Key Masters to Scientific Breakthroughs
Jul 17, 2012 06:28PM
● By Anonymous
In his laboratory in the basement of the Columbus Center, in downtown Baltimore City, Zohar and his team are at the forefront of aquaculture. They are not alone. The building houses University of Maryland faculty doing cutting-edge research on everything from the genetics of fin fish, shellfish, and crustaceans to the bacterial biofouling of ships.
Even among the handful of elite marine and terrestrial research institutions around the country, the Institute for Marine and Environmental Technology (IMET) stands out. It is
a strategic alliance involving scientists at the University of Maryland Center for Environmental Science, the University of Maryland Baltimore and the University of Maryland Baltimore County. Scientists are engaged in cutting-edge research in microbiology, genetic analysis and biotechnology, using marine life to develop new drug therapies, alternative energy and other innovations to improve public health and economic opportunities.
“All 150 faculty members of IMET work on the molecular level,” says Dr. Russell Hill, a professor at the University of Maryland Center for Environmental Science who is currently serving as interim director of IMET.
“Each of the three research partners has its own focus,” he says. “It’s a unique arrangement.”
Following are two examples.
They lived in the Gulf of Mexico. Then one day, they were caught, put on a truck, and transported to Baltimore, where they now swim in a temperature-controlled, day/night-simulated and seasonal-replication tank.
“They’re interacting with us,” Zohar, professor and chair of the department of marine biotechnology at the University of Maryland Baltimore County at IMET, says of the sleekly silver Greater Amberjacks, a species of yellowtail, that do indeed seem to pause as they circle past a window in their 5,000-gallon tank.
The world’s crop of commercial seafood is declining at an alarming rate. Some species are on the brink of extinction. The answer is aquaculture, but not, in Zohar’s opinion, the standard method of fish farms, aka floating net pens in coastal waters, which are neither environmentally sustainable nor economically feasible in the long run.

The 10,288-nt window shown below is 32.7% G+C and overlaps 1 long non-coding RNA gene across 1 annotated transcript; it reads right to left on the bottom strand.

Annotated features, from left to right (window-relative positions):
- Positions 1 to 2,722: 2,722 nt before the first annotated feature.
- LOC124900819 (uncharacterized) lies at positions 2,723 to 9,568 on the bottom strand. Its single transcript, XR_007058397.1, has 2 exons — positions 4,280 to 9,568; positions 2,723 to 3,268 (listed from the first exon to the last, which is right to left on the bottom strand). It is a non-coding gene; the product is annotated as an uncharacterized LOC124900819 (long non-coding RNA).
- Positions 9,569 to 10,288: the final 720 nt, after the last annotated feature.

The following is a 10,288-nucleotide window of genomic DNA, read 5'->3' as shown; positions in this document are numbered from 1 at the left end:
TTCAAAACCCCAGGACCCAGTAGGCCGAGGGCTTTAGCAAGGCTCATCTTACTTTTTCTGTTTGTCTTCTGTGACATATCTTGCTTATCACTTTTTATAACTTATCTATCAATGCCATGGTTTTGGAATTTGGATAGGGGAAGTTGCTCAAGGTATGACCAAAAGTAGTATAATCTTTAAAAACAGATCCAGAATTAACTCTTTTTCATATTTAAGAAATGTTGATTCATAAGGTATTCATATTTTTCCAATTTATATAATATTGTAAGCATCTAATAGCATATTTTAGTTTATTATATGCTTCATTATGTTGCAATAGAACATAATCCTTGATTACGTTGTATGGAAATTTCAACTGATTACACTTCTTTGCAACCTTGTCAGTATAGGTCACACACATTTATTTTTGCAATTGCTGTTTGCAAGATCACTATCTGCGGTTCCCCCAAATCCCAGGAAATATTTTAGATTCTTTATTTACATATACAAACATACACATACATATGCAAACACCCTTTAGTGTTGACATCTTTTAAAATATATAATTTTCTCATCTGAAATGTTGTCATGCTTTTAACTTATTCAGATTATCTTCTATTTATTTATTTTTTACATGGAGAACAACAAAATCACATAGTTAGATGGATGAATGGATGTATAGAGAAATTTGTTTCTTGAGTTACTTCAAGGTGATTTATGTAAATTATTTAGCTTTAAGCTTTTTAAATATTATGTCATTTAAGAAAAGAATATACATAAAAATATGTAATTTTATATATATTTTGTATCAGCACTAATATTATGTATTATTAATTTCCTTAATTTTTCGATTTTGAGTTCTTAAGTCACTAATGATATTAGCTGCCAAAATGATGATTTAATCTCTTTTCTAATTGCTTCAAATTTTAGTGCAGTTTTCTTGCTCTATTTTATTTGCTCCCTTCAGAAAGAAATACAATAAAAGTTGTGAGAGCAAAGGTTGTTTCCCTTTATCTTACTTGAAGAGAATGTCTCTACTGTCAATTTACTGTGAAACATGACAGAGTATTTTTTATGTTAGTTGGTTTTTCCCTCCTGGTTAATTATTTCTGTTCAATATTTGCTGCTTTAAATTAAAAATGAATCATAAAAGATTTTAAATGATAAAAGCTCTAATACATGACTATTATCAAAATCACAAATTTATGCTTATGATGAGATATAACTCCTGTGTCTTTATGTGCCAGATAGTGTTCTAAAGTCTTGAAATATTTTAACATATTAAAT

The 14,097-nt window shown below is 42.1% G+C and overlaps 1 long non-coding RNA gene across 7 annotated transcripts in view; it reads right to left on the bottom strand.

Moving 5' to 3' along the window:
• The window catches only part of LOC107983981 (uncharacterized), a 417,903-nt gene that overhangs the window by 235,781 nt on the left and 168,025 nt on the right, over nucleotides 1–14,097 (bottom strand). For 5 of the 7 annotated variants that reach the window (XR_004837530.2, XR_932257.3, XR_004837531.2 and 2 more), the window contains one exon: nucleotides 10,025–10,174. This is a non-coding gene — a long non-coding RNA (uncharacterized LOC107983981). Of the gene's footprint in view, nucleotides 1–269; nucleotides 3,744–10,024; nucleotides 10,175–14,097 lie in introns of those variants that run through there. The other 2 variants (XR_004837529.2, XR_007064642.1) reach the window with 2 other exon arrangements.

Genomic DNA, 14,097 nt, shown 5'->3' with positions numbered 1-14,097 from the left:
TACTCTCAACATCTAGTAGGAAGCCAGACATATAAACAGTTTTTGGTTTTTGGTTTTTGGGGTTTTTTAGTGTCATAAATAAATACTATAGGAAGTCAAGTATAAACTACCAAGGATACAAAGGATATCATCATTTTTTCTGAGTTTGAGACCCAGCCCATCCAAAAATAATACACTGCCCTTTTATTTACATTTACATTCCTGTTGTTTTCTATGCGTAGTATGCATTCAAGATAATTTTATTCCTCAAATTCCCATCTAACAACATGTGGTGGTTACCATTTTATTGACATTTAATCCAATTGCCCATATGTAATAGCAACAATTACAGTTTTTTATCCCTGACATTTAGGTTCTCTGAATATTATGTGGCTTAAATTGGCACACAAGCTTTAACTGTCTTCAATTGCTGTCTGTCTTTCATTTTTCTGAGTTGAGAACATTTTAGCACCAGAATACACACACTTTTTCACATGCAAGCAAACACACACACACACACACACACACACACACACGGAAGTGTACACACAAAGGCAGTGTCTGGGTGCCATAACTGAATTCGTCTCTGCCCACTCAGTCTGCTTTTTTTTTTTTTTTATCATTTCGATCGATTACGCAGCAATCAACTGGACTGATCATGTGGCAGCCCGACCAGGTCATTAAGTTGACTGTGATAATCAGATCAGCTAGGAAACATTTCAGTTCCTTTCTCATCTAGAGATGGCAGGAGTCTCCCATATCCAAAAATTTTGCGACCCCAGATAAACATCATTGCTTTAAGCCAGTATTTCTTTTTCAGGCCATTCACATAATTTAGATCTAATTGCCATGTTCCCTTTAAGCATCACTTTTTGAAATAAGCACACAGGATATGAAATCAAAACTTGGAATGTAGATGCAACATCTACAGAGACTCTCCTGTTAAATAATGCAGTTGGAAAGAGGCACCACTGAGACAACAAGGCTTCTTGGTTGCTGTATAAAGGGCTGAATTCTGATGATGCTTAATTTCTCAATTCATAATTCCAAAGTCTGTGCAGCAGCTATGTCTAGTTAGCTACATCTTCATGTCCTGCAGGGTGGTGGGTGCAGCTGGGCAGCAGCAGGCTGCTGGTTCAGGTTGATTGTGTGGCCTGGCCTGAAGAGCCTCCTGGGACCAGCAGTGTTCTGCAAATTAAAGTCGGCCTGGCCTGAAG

Instead, he and his team have developed a land-based, closed-loop system that not only allows for a greater density of fish but a faster growth rate as well. In his method, sea bream reach one-pound market size in about nine months versus 16 to 18 months in net pens.
His laboratory is a model of how the system works. It is an 18,000-square foot maze of fish tanks, water purification cylinders, and overhead pipes, all overlaid with a faint fishy odor.
“From the fish’s point of view, it’s an optimal environment,” he says. “There are no diseases and no pollutants in the water. You can tailor conditions like water temperature, salinity, and lighting for best performance.”
Zohar studies fin fish, crabs and oysters. In fin fish, he focuses on high-value commercial species, currently: cobia, Chesapeake Bay rockfish, gilthead sea bream, Greater Amberjack, and Mediterranean sea bass (bronzini).
“The key word is diversity,” he says of the species he studies in order to understand their life cycle, breed in captivity, and grow to market size.
In Maryland’s aquaculture industry, there’s been great progress in shellfish, less so in fin fish despite efforts by state agencies to encourage the latter’s development.
That makes Zohar’s research particularly important, says Karl Roscher, assistant director of fisheries service, state Department of Natural Resources. “He works not only in aquaculture but in reproductive studies.” His rockfish breed stock, for example, and can produce fingerlings that are then sold to producers to grow to market size.